2. the test applies at the time the Lease was entered into; and
  3. when the Lease was entered into, and at all material times thereafter, GE was regularly engaged in the business of leasing goods within Australia.

In making the last point, His Honour considered various foreign decisions (noting a lack of Australian authority on point) and stated that the relevant question (which is one of fact) was “whether or not, at the material time, leasing goods was a proper component of GE's business”.

Further, His Honour considered the meaning of the word “regular”:

The word "regular" can in one of its meanings connote periodic or a recurrence at fixed times. However it can also, and in this case in my view does, mean, as the Canadian authorities consider, normal, that is, not abnormal in the context of the lessor's business, but a proper component of it…

Drawing a distinction between an activity which constitutes engaging in “the business of leasing” as against engaging in “the activity of entering into leases” (the former being the test), he concluded:

In my opinion, the correct approach is to recognise that frequency or repetitiveness of transactions is a factor relevant to, and in an appropriate case may be the critical factor in, the assessment of whether the leasing business being engaged in is regular. But it is not to be equated with it, as the New Zealand approach appears to require.

His Honour concluded that the evidence before the Court showed a history of leasing and related marketing activity by GE between 2003 and 2013 in Australia and, notwithstanding that GE had sold its temporary power generation rental business in October 2013 (seven months after entry into the Lease) and assigned its rights in the Lease and the Turbines, as at the time of entry into the Lease, GE was regularly engaged in the business of leasing goods within Australia and it likely continued to be so. Accordingly, GE could not qualify for the exception under s13(2)(a) of the PPSA.

Were the Turbines fixtures?

In determining whether GE’s interest was an interest to which the PPSA does not apply under s8, the court had to determine whether the Turbines constituted “fixtures” under s8(1)(j) of the PPSA. In this respect, His Honour held that:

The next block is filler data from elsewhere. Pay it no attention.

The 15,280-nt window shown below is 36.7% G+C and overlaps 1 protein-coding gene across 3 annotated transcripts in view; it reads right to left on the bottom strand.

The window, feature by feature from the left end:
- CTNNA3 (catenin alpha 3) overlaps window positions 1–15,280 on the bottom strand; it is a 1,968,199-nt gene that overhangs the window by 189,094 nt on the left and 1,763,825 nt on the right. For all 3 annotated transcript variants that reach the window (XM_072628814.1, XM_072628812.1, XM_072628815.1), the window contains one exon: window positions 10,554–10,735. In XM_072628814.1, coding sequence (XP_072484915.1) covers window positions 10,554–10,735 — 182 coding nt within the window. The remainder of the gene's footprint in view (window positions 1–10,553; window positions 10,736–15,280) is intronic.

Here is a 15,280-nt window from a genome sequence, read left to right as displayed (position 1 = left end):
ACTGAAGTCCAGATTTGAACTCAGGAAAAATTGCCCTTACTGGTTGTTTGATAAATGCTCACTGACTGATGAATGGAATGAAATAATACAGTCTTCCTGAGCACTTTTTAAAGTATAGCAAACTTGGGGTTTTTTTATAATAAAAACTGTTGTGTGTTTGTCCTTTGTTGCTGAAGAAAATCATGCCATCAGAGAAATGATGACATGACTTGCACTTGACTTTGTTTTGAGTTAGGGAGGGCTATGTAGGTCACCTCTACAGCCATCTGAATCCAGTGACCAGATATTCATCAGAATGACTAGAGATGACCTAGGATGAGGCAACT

1. the words "affixed to land" in the definition of fixtures in s10 means affixed according to common law concepts; and
  2. the Turbines did not become fixtures.

His Honour adopted the established common law test applied in Australian Provincial Assurance Co Ltd v Coroneo (1938) 38 SR (NSW) 700, which requires the court to determine the purpose or object and degree of annexation in the particular circumstances of the case.

In determining the Turbines were not objectively intended to become fixtures, the court considered a long list of factors, including:

  • the Turbines were designed to be demobilised and moved to another site easily and in a short time. Significantly, the trailers keep their wheels throughout;
  • the Turbines were only intended to be in position on the site, which was a temporary power station site, for a rental term of two years subject to limited optional extensions;
  • Forge was contractually obliged to return the Turbines at the end of the rental term;
  • the Head Contract included an express term that property in the Turbines would not pass to the owner of the land;
  • the Lease included a term that the Turbines would remain at all times personal property notwithstanding that they may in any manner be affixed or attached to any other personal or real property;
  • GE prescribed the mechanism for attachment and plainly did not intend the units to become the property of the owner of the land.

His Honour concluded by observing the irony of GE being impelled to argue that it (objectively) “intended to lose its own very valuable property” in order to protect its interest. This is a telling example of the sometimes counter-intuitive operation of PPSA.


This decision is not particularly surprising in light of the fact scenario and the Australian cases to date on PPS leases. It does, however, provide useful authority for the interpretation of the fixtures exclusion and the requirement for the lessor to be regularly engaged in the business of leasing goods.

The concept of PPS leases and the consequences of the failure to register them on the PPS register has already attracted significant attention in the leasing industry and the media. The Final Report for the Review of the Personal Property Securities Act 2009 does, however, recommend that the PPSA continue to apply to some types of longer-term leases, regardless of whether they operate in substance as security for payment or performance of an obligation. This underlines the importance of lessors registering their interest on the PPS register in a timely manner to avoid losing their assets.